The Bronze Horseman by Paulina Simons
The golden skies, the translucent twilight, the white nights, all hold the promise of youth, of love, of eternal renewal. The war has not yet touched this city of fallen grandeur, or the lives of two sisters, Tatiana and Dasha Metanova, who share a single room in a cramped apartment with their brother and parents. Their world is turned upside down when Hitler's armies attack Russia and begin their unstoppable blitz to Leningrad.
Yet there is light in the darkness. Tatiana meets Alexander, a brave young officer in the Red Army. Strong and self-confident, yet guarding a mysterious and troubled past, he is drawn to Tatiana—and she to him. Starvation, desperation, and fear soon grip their city during the terrible winter of the merciless German siege. Tatiana and Alexander's impossible love threatens to tear the Metanova family apart and expose the dangerous secret Alexander so carefully protects—a secret as devastating as the war itself—as the lovers are swept up in the brutal tides that will change the world and their lives forever
The Bronze Horseman is commonly described as an historical romance set in Russia during World War 2. This is true, but the book is so much more than that. It's a story of struggle and survival. It's a story of love and sisterly devotion.
It's also a story that severely criticizes Russians and Communism (something I wasn't expecting).
Despite the fact I enjoyed The Bronze Horseman, I did have some issues. Perhaps my biggest issue had to do with pacing, specifically during the Lennigrad siege. How many times do I have to read read about Tatinana maneuvering around bomb attacks to get her family's ration for the day? How many times to I have to read about her and her family's struggle with starvation and death? Do those chapters have a purpose? Yes. Regardless, I believe that certain scenes and passages could have been left out while still maintaining authenticity.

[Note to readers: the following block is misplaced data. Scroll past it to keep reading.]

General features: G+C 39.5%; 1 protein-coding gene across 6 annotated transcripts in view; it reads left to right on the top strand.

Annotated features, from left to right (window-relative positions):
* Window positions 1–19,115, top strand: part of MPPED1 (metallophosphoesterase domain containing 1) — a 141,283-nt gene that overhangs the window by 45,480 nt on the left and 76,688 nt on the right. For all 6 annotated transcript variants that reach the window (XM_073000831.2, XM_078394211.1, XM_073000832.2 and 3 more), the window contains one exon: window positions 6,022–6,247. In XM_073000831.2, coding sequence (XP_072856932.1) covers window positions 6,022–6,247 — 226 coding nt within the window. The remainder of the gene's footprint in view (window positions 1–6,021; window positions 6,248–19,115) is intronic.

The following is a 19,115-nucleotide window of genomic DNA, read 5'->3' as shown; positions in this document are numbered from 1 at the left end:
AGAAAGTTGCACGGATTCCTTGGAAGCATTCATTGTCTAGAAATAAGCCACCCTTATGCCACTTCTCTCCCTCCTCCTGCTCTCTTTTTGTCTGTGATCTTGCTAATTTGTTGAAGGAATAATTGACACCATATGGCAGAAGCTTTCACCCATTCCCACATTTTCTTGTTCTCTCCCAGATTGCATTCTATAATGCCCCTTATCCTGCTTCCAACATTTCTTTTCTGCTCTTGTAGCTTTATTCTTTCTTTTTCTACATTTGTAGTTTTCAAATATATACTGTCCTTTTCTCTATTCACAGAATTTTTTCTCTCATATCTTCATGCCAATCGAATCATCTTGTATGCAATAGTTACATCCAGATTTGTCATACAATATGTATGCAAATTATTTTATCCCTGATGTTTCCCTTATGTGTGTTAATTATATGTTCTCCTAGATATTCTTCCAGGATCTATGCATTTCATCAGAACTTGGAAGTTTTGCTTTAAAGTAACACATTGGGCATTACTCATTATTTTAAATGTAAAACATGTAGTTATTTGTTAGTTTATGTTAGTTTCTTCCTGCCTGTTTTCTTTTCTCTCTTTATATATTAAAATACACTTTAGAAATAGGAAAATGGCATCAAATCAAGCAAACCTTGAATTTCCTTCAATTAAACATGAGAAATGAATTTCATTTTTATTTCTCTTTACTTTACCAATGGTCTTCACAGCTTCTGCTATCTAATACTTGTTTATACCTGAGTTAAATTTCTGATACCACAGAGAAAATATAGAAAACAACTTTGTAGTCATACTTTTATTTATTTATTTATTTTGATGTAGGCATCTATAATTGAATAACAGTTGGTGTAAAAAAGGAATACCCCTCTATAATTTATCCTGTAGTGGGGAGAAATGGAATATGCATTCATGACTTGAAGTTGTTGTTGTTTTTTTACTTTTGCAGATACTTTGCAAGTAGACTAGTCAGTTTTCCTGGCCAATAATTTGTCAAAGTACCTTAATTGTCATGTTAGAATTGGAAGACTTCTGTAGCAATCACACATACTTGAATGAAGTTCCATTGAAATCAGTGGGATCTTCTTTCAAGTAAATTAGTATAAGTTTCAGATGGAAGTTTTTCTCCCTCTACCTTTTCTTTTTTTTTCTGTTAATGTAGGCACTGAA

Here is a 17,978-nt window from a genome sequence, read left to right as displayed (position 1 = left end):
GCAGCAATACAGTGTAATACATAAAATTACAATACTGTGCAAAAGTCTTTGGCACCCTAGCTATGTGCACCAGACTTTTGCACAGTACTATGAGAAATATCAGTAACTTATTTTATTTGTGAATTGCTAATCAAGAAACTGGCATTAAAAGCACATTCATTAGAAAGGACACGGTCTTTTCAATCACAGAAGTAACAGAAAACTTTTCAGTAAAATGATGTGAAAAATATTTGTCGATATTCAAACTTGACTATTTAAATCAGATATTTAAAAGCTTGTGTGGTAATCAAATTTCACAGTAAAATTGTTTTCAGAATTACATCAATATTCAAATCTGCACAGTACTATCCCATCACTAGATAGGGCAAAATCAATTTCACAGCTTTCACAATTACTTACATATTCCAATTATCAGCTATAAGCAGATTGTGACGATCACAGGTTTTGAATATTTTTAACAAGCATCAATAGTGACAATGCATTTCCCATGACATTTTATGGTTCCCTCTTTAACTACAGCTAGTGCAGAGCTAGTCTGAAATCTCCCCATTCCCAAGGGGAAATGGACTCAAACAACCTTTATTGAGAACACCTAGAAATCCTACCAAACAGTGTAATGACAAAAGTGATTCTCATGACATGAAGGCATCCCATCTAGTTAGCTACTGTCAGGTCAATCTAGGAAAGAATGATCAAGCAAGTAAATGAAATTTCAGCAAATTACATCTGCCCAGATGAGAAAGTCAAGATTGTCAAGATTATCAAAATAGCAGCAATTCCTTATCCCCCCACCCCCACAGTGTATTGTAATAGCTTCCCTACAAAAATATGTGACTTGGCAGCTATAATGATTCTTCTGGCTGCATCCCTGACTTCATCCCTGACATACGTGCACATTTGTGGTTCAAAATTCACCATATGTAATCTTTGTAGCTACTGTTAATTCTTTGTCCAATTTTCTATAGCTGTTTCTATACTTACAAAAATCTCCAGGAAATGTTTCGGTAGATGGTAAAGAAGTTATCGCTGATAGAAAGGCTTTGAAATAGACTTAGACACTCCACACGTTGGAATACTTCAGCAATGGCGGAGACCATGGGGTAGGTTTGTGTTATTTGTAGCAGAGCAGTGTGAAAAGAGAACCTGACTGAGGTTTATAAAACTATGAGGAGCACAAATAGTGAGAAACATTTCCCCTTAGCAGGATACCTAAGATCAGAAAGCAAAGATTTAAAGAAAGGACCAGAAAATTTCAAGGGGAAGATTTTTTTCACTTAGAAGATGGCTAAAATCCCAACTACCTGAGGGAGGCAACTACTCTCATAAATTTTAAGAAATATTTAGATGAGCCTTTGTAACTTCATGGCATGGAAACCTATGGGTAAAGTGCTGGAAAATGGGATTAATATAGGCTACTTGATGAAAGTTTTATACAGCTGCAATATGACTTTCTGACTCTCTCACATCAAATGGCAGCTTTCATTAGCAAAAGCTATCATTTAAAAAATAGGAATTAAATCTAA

If there's one thing that surprised me about this book, it's that Simons didn't shy away from the realities and horrors of war. There was a surprising amount of death (and sex in the second half) that caught me off guard. Still, it's a war story. What do you expect? I think Simons did a great job really putting readers into the position of the thousands of Lennigrad civilians, to the point that I felt guilty about the food I had.
My second issue had to do with characters. I liked most of the characters well enough in the beginning. Then Dasha becomes selfish and petty, her father a drunk, and her mother equally selfish and petty. Alexander also begins to show a darker side of him--a side that leans toward possessiveness and brutality. Alexander cares for Tatiana, there's not doubt. War brings out the worst in people, and that's perhaps why I still managed to care for these characters (flaws and all). Tatiana, in particular, showed tremendous character growth by the end. She starts off as a careless, naive girl to someone who
I think it's important to mention that Alexander and Tatiana do harbor feelings for each other, while Alexander was courting her sister. It's important, because I know many readers will be put off by this set-up. I was never bothered by it, though, because I believe Simons handles this issue with great sensitivity and brings to light some difficult questions. Did Tatiana make the right decision? Is it better to tell someone you love a white lie, or to tell them a truth that might ruin a relationship forever. That's up to the reader to decide, of course, but I suggest you don't let this aspect of the story deter you from picking up the book. It's well-writtien with severely flawed character, about a very tumultuous time in history for the Russians. It's bleak, it's romantic, and it's brutal. I was very much invested in the story, and I can't wait to see what happens in the sequel.